Patent foramen ovale (PFO) is a risk factor for cryptogenic stroke (CS), and interventional therapy for PFO can reduce the recurrence rate of CS. However, interventional therapies are primarily guided by X-ray imaging, and regular postsurgical follow-up with transthoracic ultrasound foaming test (UFT) is rarely performed. Thus, this study aimed to assess the short-term (1 year) results of PFO occlusion guided by transoesophageal echocardiography (TEE) and the results of regular UFTs.
Clinical records, echocardiographic data, and UFT results of 27 patients who underwent interventional therapy for PFO and CS were retrospectively analysed. The patients were grouped according to their preoperative UFT results: group A (n = 4), small volume of right-to-left shunts; group B (n = 8), moderate volume of right-to-left shunts; and group C (n = 15), large volume of right-to-left shunts. All patients were treated using an Amplatzer occluder under TEE guidance. UFT follow-up was conducted regularly until 1 year post-surgery.
No significant differences in preoperative clinical data, echocardiographic data, or operative time were noted between the groups (P > 0.05). The length of the PFO and the diameter of the occluder differed between the groups as follows: group A = group B < group C (p < 0.05). One year postoperatively, there was no stroke recurrence. Two patients in group C developed atrial arrhythmia, which improved after 3 months of antiarrhythmic treatment. The positive UFT rate gradually decreased postoperatively, and 50% of patients still had a positive UFT 11.75 months after surgery. The positive UFT rate 1 year postoperatively differed between the groups as follows: group A = group B < group C (p = 0.010). A preoperative large-volume shunt was negatively associated with a negative UFT rate 1 year postoperatively (b=-2.118, RR = 0.120, p = 0.002).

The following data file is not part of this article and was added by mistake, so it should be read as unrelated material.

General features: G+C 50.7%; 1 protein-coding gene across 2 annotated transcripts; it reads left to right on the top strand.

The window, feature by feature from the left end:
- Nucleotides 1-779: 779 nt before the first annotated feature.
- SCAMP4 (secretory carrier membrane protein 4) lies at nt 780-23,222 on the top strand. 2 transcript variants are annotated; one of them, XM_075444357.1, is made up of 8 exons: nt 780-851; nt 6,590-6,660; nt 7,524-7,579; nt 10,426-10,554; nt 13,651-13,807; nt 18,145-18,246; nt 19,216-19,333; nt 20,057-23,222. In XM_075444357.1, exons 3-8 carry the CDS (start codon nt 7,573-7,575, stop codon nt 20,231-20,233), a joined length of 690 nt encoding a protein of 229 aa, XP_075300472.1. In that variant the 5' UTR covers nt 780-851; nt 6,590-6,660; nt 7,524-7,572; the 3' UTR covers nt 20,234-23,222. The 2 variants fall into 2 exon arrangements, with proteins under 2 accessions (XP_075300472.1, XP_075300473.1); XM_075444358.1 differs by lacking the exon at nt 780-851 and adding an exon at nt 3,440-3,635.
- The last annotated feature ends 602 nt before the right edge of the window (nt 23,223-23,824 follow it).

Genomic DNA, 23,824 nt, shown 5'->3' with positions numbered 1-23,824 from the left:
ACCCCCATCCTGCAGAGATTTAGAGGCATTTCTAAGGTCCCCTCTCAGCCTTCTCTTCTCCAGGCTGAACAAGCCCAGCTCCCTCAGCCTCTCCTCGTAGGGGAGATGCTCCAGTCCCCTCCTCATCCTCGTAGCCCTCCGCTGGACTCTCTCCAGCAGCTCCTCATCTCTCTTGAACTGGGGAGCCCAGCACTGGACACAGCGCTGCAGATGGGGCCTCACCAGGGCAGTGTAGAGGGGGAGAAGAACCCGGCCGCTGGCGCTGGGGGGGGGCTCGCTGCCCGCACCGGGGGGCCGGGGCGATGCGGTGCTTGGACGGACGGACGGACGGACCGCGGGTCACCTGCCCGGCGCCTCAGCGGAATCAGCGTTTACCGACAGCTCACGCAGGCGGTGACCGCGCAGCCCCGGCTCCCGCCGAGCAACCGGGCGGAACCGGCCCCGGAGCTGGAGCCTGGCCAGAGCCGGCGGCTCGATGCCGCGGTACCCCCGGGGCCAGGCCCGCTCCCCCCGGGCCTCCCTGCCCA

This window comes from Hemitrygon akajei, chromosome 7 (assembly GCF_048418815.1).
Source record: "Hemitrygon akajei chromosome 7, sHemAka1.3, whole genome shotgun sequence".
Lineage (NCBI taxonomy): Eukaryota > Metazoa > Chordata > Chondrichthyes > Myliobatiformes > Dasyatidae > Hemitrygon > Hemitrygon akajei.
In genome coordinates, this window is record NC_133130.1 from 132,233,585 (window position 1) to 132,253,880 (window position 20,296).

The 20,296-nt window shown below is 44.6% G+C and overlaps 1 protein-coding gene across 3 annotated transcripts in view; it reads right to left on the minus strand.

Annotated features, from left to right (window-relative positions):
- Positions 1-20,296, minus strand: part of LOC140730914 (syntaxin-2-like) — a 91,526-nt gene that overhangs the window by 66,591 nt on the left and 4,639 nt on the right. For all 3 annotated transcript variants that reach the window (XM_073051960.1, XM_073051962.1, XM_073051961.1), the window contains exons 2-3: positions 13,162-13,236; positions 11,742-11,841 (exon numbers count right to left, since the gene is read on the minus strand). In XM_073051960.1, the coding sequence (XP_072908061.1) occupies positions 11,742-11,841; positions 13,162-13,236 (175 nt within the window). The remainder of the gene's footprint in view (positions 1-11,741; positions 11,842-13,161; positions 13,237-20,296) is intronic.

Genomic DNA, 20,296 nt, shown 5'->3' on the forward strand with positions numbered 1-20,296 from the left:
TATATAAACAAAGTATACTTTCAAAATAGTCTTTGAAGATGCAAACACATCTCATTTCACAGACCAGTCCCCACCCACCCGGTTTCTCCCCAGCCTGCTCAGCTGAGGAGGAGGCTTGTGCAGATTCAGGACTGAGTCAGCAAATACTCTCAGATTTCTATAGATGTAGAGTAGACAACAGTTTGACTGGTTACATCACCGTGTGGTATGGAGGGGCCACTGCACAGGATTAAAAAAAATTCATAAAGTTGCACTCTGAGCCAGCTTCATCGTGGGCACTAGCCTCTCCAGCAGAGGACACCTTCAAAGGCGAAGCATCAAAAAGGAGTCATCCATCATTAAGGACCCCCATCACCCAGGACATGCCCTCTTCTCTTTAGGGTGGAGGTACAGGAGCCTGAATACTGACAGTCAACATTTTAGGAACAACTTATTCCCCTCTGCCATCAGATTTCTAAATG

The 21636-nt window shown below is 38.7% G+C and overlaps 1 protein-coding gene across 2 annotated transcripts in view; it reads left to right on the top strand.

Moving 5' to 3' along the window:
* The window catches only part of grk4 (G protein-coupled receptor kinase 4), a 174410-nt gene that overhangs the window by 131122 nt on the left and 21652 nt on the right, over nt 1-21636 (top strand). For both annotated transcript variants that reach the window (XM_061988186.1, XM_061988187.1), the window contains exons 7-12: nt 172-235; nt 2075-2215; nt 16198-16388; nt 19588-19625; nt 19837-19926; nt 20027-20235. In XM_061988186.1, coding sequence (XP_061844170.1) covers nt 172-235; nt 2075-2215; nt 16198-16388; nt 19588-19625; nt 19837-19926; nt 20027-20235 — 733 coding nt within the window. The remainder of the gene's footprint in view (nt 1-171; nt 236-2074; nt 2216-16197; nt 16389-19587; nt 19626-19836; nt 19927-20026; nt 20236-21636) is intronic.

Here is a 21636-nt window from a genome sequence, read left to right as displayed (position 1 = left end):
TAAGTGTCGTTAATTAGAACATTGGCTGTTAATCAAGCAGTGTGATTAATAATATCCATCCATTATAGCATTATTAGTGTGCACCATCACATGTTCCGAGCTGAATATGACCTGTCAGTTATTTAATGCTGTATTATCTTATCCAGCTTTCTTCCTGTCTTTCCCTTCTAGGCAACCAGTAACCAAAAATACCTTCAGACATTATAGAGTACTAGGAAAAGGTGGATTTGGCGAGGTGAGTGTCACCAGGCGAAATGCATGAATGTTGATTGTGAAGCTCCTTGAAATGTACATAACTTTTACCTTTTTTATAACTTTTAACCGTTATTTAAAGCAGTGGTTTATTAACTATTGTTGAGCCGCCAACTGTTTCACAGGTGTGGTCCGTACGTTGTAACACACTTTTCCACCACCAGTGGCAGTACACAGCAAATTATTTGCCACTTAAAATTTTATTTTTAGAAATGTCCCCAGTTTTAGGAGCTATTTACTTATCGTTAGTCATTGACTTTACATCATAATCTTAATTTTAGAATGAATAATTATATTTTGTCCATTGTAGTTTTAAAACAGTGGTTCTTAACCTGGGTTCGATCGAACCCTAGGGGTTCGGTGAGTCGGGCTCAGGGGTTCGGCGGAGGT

In patients with PFO and CS, interventional therapy guided by TEE led to excellent short-term (1 year) outcomes. The positive UFT rate gradually decreased within 1 year of surgery. Preoperatively, a large volume of right-to-left shunts and large occluders were two risk factors for positive UFT results after surgery. Further studies are required to clarify the relationship between positive UTF results postoperatively and stroke recurrence.